7. Retrospective: The team reflects on the sprint, discusses what went well and what didn’t, and makes adjustments for the next sprint.
  8. Repeat: The team repeats steps 2-7. The product backlog gets updated regularly based on feedback, priorities, and new requirements.

You’ll notice that each part of the process focuses on iterating and continually developing new features. The process is also entirely collaborative; team members constantly communicate with one another.

Four Pillars of Agile

Agile methodology came to life at the beginning of the 2000s when the Manifesto for Agile Software Development was published. This Manifesto laid out key pillars and principles of Agile methodology that are the basis of how teams use this framework today.

The four pillars of Agile are the central values of this process. According to the Manifesto, Agile values:

  • Individuals and interactions over processes and tools: Collaboration is crucial to Agile methodology. Team members are constantly in communication, working together to solve problems rather than independently working in silos.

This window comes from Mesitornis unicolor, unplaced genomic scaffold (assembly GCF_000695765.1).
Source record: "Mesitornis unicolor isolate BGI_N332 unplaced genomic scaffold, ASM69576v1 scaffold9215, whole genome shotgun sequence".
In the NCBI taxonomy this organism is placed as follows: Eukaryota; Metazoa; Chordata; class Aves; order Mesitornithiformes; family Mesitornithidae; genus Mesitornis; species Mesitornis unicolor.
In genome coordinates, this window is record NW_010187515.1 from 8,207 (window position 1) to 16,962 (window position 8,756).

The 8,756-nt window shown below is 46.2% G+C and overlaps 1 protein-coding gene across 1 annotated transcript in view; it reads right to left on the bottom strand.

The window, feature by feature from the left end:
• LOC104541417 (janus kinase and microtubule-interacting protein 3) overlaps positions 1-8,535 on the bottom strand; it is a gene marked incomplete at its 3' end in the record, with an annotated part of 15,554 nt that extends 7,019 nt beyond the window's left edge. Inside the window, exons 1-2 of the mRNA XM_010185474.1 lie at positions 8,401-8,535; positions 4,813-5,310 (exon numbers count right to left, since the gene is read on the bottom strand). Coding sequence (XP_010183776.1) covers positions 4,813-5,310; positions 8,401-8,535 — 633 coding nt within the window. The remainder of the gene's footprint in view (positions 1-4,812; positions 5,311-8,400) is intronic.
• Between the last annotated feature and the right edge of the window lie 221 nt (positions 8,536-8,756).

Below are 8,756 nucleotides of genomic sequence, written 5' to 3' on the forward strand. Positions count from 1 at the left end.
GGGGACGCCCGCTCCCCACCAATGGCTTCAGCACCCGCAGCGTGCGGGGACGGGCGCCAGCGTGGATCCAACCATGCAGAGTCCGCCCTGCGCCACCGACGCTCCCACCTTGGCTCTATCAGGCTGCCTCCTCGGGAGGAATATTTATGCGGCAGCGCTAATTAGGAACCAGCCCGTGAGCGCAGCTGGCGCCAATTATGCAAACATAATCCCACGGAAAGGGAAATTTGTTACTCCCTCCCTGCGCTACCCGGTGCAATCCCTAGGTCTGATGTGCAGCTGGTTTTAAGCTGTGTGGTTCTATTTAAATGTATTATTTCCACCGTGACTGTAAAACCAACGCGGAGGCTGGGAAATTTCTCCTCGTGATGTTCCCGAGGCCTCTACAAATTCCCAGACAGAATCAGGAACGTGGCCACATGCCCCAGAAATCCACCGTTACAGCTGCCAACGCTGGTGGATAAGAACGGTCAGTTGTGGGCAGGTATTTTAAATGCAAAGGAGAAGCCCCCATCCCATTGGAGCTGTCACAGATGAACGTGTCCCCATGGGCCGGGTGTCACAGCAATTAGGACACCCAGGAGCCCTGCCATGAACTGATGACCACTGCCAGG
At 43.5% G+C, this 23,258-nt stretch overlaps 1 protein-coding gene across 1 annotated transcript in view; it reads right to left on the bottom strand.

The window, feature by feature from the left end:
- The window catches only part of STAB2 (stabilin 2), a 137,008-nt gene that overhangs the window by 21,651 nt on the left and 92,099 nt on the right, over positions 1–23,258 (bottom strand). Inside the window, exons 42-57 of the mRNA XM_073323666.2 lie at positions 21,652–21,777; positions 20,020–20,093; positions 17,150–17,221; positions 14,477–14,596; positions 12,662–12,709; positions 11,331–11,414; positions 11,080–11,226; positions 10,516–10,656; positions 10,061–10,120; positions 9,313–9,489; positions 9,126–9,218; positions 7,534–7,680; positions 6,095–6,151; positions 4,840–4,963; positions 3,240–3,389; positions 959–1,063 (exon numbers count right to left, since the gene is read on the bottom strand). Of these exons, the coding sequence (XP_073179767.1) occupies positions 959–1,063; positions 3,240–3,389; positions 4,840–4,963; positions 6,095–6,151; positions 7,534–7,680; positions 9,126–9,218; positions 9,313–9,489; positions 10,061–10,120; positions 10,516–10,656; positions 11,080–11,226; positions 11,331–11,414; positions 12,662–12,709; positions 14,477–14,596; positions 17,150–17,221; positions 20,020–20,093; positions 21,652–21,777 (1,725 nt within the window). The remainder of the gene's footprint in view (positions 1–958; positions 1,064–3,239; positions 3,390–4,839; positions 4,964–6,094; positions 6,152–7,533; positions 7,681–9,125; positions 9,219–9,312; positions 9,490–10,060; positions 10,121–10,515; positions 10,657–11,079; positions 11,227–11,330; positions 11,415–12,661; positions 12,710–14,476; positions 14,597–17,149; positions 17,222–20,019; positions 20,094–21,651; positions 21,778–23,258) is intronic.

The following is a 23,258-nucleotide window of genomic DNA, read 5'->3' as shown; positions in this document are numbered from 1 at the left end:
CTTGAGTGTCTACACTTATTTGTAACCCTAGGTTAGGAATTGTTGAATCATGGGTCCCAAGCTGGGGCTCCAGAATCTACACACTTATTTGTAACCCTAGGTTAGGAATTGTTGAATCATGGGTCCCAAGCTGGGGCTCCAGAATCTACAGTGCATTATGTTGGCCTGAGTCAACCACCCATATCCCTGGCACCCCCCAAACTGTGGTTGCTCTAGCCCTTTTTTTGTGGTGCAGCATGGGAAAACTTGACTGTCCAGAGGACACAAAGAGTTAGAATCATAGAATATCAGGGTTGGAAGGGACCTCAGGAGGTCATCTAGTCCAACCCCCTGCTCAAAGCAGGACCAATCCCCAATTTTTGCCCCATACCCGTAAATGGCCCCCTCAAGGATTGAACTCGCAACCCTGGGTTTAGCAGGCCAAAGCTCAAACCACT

• Working software over comprehensive documentation: Delivering software is of the utmost importance. Agile teams focus on developing software rather than writing down everything someone needs to know about it. 
  • Customer collaboration over contract negotiation: Involve the customer within the development process, be open to their ideas and feedback, and adjust based on their needs.
  • Responding to change over following a plan: Agile is about quick, flexible, and responsive delivery. Teams should be able to make adjustments quickly when needed.

Because of these values, Agile methodology is collaborative, focused on output, flexible, and adaptable

12 Agile Principles

Besides the central values of Agile, the Manifesto also laid out 12 Agile principles. These are guiding rules to help teams implement the core values of Agile. 

  1. The main priority is to satisfy customers by delivering software early and often.
  2. Be open to changing requirements, even late in the process.
  3. Deliver software frequently.
  4. Collaborate often and include both business people and developers in conversation.
  5. Uplift motivated workers by trusting your team and giving them the support they need.
  6. The best way to share information with a development team is face-to-face communication.